I have had great success heavily applied on a buff glaze, with a 30 min. hold and firing to cone 5. Cone 6 always has been too high to get any true colors from the Potters Choice glazes. In addition to Ancient Jasper I've fired Rutile Blue, Chun Plum, and the Chun Plum over Rutile Blue. Again, all succeses were glazed heavily.

 

Newmarket Potter

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  • 3 years later...

Guys,

 

 

These are photos of a pot made by Danny Meisinger of Spinning Earth Pottery. It shows how the red naturally breaks to other colors around texture.

 

Steve............attachicon.gifIMG_0412web.jpgattachicon.gifIMG_0276web.jpg

 

ANCIENT JASPER: Hello all and stay with me as I am and old guy and not blog capable. I am the VP of Technical Services here at AMACO and the engineer that developed this glaze. I am very sad to hear that some of you are having difficulty with this glaze. It is actually a very easy glaze to work with and will yield excellant results. Let me give you a few tips on this type of glaze in general an then some specifics about ANCIENT JASPER.

Many midrange and high fire glazes used by ceramic artists are what I call FLOAT glazes. These are the pretty glazes that tend to seperate out different colors in areas where the glazes are thicker. ANCIENT JASPER is this type of glaze and what it floating out is iron oxide. Iron is one of the more interesting colorants simply because it can be in so many different oxidation states. This simply means that it can make a ton of different colors. With any float glaze, enough thickness of glaze must be applied in order for the excess iron to float to the surface. If the glaze is thinly applied, the glaze will tend to be drier and a very unpleasant color.

This glaze was not developed where any massive amount of glaze needs to be applied. If it had needed this I would have told everyone on the label. We actually never had any issues getting red at all. I always try new glazes on all of our clay bodies to make sure there isn't some issue I need to know of. We also fire them at cone 5 and cone 6 to check stability. We found no issues with this glaze on either account. By now you probably saying, great but it didn't work for me. I will list some good parameters below for you to follow and I am 100% sure you will find this glaze simple to use and that it will yield great results.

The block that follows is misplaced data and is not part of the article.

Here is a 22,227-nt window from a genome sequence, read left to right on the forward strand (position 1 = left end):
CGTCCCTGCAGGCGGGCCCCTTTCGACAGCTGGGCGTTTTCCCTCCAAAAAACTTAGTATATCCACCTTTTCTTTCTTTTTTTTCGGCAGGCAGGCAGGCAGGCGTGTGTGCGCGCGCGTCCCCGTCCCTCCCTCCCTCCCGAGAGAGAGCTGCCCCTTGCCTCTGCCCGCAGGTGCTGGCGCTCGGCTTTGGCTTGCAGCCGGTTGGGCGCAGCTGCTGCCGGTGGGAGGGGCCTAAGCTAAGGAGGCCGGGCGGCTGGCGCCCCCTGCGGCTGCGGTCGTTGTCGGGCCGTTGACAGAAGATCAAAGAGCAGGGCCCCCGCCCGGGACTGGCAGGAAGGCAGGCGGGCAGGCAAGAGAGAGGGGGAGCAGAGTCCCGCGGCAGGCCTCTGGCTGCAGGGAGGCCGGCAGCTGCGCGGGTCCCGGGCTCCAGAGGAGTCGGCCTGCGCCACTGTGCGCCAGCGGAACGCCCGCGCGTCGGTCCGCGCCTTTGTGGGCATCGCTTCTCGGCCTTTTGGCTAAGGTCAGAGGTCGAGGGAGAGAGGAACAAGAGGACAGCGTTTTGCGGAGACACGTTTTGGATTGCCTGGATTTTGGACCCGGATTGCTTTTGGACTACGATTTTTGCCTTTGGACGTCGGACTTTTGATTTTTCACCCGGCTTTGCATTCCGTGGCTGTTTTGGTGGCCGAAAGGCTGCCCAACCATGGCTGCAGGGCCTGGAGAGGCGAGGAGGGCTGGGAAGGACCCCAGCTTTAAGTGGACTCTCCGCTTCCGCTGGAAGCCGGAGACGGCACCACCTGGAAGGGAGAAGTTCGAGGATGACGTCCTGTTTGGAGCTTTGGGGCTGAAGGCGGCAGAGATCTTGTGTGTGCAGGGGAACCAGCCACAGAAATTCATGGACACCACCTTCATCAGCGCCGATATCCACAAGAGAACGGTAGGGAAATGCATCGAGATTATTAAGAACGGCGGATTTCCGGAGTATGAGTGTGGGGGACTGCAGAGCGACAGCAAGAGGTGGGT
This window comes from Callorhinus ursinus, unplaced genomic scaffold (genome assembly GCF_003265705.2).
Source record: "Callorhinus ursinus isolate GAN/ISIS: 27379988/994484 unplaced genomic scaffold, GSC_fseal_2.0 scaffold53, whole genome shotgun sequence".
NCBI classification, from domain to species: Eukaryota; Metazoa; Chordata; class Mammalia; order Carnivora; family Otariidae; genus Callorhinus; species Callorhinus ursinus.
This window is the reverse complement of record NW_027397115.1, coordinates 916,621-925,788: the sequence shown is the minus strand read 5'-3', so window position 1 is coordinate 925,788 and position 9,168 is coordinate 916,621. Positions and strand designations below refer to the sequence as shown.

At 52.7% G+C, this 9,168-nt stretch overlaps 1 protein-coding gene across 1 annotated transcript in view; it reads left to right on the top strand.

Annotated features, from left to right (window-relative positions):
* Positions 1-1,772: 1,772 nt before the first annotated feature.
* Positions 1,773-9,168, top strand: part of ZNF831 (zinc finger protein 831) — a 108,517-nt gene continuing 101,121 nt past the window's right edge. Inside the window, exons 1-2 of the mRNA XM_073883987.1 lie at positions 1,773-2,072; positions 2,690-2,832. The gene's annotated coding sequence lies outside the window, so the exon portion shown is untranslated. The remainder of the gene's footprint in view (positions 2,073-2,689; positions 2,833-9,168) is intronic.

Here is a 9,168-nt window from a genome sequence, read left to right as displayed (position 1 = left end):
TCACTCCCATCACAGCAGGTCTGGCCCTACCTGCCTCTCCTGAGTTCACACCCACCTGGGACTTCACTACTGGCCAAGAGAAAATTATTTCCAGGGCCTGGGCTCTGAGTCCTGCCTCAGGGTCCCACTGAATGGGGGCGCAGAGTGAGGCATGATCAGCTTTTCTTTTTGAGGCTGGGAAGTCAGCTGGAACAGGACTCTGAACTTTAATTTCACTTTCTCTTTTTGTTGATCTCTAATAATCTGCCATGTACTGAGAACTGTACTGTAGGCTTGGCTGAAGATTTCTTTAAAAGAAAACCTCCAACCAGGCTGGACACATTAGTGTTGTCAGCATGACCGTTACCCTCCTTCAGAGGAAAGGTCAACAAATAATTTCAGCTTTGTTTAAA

1. Temperature: The red color is actually the first color to float and the use of more heat will tend to make it turn to the purples, yellows, browns and black. This means you will tend to see slightly (and I do mean slightly) more red at cone 5 than cone 6. No soak is needed for this glaze and actually soaking it will cause more red to fade into the other colors.

2. Thickness: The glaze must be applied with enough thickness to float the iron.

3. Kiln cycle: I fire all the glazes we develop in an electric kiln at fast, medium and slow speeds. Red color will be developed at all speeds but the faster the firing ~6 hours (tons of red) the better the results. I always quality check each batch at cone 5 in 8 hours. 10-12 hour cycles will cause more red to fade to the other colors. This is most critical within 200 defrees of peak. If your elements are weak and it takes the kiln a long time to achieve the last 200 degrees, you will find less red.

4. Cool down: No special cool down is needed nor will it help develop any red color. Letting the kiln simply shut off and cool naturally is all that is needed.

4. Clay Body: I have tested this on porcelain, typical stoneware bodies, bodies with grog, bodies without grog, brown colored bodies, etc. I develop red on all of them. I have found that when using our #1 Porcelain slip that the color transition away from the red tones is very pronounced (although it makes a rainbow of the other colors). This is because for a cone 5 porcelain slip alot of soft flux is needed to tighten the body. The flux in the body mixes with the glaze and actually makes the glaze softer (simulating more heat).

5. Texture: This glaze loves texture and will make some incredible colors. The texture makes the glaze get thinner and thicker in areas. The thicker the glaze the easier it is for it to stay red. The thinner the glaze gets the hotter that area of glaze gets and it shifts to the other colors.

 

These simple tips should help everybody that wants to make ANCIENT JASPER work. I suggest running a few tests of glaze thickness in your next kiln load and follow the firing rules above. Three nice coats on any typical stoneware body, fired to cone 5 or 6 in 6-8 hours with no soak and no special cooling curve will yield pieces just like the ones we showed in the ads. These were just pots we made in the lab. Honestly I have never actually made a pot that didn't make colors just like those pieces.

I will attempt to post a few more photos here today and next week we will post a board I made with all of our clay bodies fired at slow, medium and fast so you can see the slight differences.